Still, Miami police officer Ray Alvarez said most people were obeying the rules. He said people are fined for not wearing a mask, but only if they ignore a warning.
“A lot of people are responding to it,” he said.
On Sept. 4, though, about 43% of people in Wynwood were wearing their masks correctly. Another 13% wore them either as a chinstrap or not covering their noses. The remainder had no mask on at all.
Sitting on a small suitcase, a 54-year-old man entertained a group of five children by playing drums to the beat of a street musician. He was not wearing a mask.
David Bass, who said he is working to find a permanent home, said the mask rules are pointless.
“Masks are designed to stop bacteria, not the virus,” he said. “It is absolutely a–holish to demand homeless people to wear one. I have respiratory problems.”
SW Eighth Street and 16th Avenue
On a lively night on Calle Ocho’s walk of fame, streets teemed with cars and pedestrians.
About half were following the mask laws, though few people seemed to observe the six-foot distancing rules.
According to the data, 18% wore their masks incorrectly, and 35% were not wearing masks at all. Women were more likely to be following the rules than men.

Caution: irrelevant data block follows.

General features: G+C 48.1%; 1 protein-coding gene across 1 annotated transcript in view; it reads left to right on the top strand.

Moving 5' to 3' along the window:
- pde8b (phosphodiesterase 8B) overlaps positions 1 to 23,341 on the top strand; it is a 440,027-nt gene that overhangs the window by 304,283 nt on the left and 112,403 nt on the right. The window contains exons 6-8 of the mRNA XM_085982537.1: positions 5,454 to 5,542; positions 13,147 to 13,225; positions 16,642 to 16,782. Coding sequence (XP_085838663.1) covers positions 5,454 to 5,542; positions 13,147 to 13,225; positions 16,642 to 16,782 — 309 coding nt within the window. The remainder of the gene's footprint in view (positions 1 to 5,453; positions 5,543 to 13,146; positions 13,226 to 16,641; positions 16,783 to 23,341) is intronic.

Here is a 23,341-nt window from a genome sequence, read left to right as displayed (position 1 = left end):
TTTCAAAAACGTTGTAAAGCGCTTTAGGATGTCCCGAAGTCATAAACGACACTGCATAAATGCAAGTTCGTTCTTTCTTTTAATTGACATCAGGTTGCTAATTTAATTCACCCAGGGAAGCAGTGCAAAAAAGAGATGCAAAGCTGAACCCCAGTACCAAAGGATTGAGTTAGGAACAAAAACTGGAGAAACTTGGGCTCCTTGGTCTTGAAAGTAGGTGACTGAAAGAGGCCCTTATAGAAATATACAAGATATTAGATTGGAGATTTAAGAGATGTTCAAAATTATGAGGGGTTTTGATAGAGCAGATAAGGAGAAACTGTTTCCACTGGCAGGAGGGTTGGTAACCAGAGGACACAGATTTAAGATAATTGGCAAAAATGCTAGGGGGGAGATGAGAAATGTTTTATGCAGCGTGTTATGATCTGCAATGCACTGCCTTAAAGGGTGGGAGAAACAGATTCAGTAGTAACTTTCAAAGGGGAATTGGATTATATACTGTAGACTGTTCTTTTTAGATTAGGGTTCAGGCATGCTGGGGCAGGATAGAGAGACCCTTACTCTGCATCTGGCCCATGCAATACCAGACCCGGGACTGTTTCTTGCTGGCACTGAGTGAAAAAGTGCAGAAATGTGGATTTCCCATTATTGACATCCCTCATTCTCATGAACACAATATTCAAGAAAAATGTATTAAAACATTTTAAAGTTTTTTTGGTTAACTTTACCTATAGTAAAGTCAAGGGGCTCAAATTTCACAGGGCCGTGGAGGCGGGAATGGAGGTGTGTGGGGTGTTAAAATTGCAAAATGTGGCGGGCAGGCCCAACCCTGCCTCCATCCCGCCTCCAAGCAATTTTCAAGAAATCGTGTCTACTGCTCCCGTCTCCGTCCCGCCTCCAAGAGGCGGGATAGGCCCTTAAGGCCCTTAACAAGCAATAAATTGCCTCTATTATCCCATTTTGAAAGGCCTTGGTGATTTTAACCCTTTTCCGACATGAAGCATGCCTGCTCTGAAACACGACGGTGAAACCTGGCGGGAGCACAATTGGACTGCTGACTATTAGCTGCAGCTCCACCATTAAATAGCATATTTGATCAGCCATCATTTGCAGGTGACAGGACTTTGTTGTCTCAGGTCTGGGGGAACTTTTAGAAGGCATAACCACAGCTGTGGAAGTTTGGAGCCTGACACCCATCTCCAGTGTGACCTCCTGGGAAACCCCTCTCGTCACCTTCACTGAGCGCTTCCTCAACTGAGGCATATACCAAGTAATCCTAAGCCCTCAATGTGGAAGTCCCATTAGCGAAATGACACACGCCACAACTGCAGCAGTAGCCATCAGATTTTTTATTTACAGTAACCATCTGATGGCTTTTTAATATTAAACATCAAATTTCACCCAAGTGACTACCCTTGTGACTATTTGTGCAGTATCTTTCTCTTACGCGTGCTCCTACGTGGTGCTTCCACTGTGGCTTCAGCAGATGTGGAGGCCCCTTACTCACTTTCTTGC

“To each his own,” said Matthew Moro, 30, who was not wearing a mask. “If you feel like you need to wear it, then you need to wear it. If you feel like you don’t need to wear it, then you take the risk.”
401 Biscayne Blvd., downtown Miami
On a hot Friday night in downtown Miami, the streets were unusually empty. Restaurant crowds were sparse, while many shops were either closed or mostly bereft of customers.
Nearly 60% of people wore their masks correctly. Around 28% used them incorrectly, and about 15% had none at all. After 9 p.m., when Bayside Marketplace closed, pedestrian traffic dropped off sharply.
More women wore their masks correctly. More men were bare-faced.
Ocean Drive and Seventh Street
By percentage and raw numbers, Ocean Drive in Miami Beach had the highest rates of people wearing no masks. Of the 1,640 total people observed, more than 60% did not have a facial covering. Considerably more men ignored the mask rules than women. But overall only about 20% of pedestrians combined wore their masks correctly.
Lorena León, who lives in Miami Beach, said she wears a mask “simply by protocol.” She thinks that the “virus is not as overwhelming as the numbers show and we can no longer paralyze the economy out of fear.”
Lincoln Road and Meridian Avenue
About 40% of people along the Lincoln Road pedestrian mall in Miami Beach had appropriate facial coverings last Friday evening, with about the same number ignoring the mask rule completely. A noticeable, but smaller percentage, about 15%, wore masks incorrectly, either with their noses showing or as a chinstrap. As in other locations, women were more likely to follow the rules.
Johanna Hodsson of Miami said tourists and visitors are less likely to follow the rules than residents.
“It is important to wear the mask,” she said, “just because it helps us stay protected.”